The Tell it Slant Award was created in 2012 by the Museum’s Board of Governors, which itself selects the awardee. The name of the award is taken from a well-known Dickinson poem: “Tell all the Truth but tell it slant — / Success in Circuit lies / Too bright for our infirm Delight / The Truth’s superb surprise.” The award honors individuals whose life work is imbued with the creative spirit of the Amherst poet.
The 2019 Tell It Slant Award Winner
This year’s recipient is Lesley Dill, a prominent American artist working at the intersection of language and fine art. Dill’s work has been exhibited around the world, and her art is in collection at the Metropolitan Museum of Art, the Museum of Modern Art New York, and the Whitney Museum of American Art. Her opera based on Dickinson’s poems, Divide Light, was performed by New York’s New Camerata Opera Company in 2018.
Lesley Dill will receive the award during the Folger Shakespeare Library’s Emily Dickinson Birthday Tribute on December 9. The annual celebration will bring together speakers, scholars, and fans of Emily Dickinson’s work to celebrate the illustrious poet and her writing. This year’s tribute will feature poet Tom Sleigh, who will read his favorite Dickinson poems and share from his own work, and Lesley Dill, who will discuss her Dickinson-inspired work.
To purchase tickets to the Birthday Tribute, please visit the Folger’s website.
Past award winners:
2012: Kay Ryan
Kay Ryan, not unlike Emily Dickinson, has lived largely outside the poetry world, pursuing her writing while teaching part-time at the College of Marin, a community college in California. She published her first book of poetry Strangely Marked Metal, in 1985 at the age of forty, yet her work was little noticed until 1999. Just five years later, in 2004, She received both the coveted Ruth Lilly Poetry Prize and a Guggenheim Fellowship. Her most recent accolades include a Pulitzer prize and a “Genius” award from the MacArthur Foundation. Kay Ryan was the Poet Laureate of the United States from 2008-2010.
2013: Richard Wilbur
A former Poet Laureate of the United States, Richard Wilbur’s first poem was published at the age of eight in John Martin’s Magazine. His first book of poems, The Beautiful Changes and Other Poems came out in 1947. Wilbur received the Pulitzer Prize for Poetry and the National Book Award for his 1956 collection Things of This World. Another Pulitzer was awarded in 1989 for New and Collected Poems. His other honors include the Frost Medal, two PEN translation awards, the National Medal of Arts, the National Translation Award and the Ruth Lilly Poetry Prize.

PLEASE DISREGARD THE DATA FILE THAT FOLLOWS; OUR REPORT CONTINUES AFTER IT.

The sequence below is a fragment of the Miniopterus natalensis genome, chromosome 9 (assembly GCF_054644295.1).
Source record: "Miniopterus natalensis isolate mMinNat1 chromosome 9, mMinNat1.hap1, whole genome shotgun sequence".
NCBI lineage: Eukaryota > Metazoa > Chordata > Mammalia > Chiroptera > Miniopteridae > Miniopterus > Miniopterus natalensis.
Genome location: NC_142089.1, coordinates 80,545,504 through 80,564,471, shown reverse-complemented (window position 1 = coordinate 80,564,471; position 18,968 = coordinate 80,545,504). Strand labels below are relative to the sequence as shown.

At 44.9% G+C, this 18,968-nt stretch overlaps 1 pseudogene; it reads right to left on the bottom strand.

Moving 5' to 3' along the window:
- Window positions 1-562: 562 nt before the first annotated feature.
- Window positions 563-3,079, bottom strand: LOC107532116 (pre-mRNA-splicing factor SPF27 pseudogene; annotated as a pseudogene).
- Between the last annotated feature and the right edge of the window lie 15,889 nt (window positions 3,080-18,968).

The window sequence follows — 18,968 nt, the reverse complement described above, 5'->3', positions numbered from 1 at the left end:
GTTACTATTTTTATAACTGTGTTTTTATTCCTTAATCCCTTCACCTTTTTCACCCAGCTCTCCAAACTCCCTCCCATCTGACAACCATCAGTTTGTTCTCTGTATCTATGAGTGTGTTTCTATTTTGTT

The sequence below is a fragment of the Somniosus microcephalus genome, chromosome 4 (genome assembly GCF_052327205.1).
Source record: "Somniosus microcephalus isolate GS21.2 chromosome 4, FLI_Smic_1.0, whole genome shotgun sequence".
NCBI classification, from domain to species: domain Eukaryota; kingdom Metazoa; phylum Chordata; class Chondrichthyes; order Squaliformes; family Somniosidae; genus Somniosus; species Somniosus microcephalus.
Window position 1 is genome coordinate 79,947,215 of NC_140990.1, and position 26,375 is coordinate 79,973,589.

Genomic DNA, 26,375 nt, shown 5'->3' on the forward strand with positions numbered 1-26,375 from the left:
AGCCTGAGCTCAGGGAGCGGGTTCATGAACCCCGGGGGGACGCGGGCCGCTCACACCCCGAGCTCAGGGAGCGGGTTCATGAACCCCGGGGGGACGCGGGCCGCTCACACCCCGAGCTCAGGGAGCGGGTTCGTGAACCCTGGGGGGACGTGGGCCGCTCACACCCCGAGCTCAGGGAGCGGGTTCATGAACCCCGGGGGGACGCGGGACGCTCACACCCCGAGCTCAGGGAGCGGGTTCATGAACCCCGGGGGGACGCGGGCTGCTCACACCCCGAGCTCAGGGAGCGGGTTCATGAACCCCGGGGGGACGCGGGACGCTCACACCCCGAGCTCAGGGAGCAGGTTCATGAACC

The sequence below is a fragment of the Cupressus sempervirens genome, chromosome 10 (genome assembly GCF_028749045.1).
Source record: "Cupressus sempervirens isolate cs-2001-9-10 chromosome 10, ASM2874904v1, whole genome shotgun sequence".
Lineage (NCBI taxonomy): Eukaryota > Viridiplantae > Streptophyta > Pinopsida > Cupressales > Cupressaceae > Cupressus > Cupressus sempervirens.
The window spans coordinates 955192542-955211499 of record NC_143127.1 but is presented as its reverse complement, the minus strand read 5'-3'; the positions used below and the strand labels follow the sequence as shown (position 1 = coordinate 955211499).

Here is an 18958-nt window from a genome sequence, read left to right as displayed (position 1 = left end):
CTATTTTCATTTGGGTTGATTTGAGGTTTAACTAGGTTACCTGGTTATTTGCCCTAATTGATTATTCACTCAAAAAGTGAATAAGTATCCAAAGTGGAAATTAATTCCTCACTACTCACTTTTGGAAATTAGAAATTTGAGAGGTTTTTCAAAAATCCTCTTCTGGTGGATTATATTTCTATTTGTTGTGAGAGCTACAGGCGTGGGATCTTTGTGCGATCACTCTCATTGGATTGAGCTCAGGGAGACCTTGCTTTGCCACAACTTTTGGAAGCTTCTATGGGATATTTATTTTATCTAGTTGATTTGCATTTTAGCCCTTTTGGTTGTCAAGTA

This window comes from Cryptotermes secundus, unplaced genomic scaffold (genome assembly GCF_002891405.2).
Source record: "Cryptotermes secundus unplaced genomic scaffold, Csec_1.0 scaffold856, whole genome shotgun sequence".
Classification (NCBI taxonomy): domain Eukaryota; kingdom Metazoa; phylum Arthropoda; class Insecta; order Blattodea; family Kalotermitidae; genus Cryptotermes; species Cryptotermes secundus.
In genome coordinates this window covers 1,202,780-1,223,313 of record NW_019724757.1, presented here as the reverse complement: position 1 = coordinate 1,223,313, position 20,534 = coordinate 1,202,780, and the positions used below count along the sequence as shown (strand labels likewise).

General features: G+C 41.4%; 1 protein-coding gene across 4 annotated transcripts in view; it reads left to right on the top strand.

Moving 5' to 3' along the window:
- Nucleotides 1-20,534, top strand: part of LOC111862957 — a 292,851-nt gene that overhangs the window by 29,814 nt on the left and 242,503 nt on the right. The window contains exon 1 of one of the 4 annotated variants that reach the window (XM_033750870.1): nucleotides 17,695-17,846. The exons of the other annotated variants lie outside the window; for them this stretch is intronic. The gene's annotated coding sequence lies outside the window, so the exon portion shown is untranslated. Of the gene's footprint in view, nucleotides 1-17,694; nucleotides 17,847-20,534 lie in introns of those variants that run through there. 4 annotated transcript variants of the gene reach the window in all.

2015: Ken Burns
Ken Burns formed Florentine Films shortly after earning his BA at Hampshire College in Amherst. Dissatisfied with dry, scholarly historical documentaries, Burns wanted his films to “live.” To that end, he adopted the signature technique of cutting rapidly from one still picture to another in a fluid, linear fashion, with the imagery joined by “first hand” narration gleaned from contemporary writings and recited by top stage and screen actors. From early success with Academy Award-nominated Brooklyn Bridge in 1981, to the Emmy Award-winning eleven-hour series The Civil War (1990), to his 2014 The Roosevelts: An Intimate History, Burns has produced projects on a range of American experiences and historic figures.
2018: Garrison Keillor
Garrison Keillor, best known for hosting A Prairie Home Companion on Minnesota Public Radio from 1974 through 2016, is host of the daily program The Writer’s Almanac and the author of more than a dozen books including Lake Wobegon Days, The Book of Guys, Pilgrims: A Wobegon Romance, Guy Noir and the Straight Skinny, and The Keillor Reader. He has been honored with a Grammy, Awards for Cable Excellence (ACE), and George Foster Peabody awards, the National Humanities Medal, and election to the American Academy of Arts and Letters. Since 2016, Mr. Keillor has also been a columnist for The Washington Post.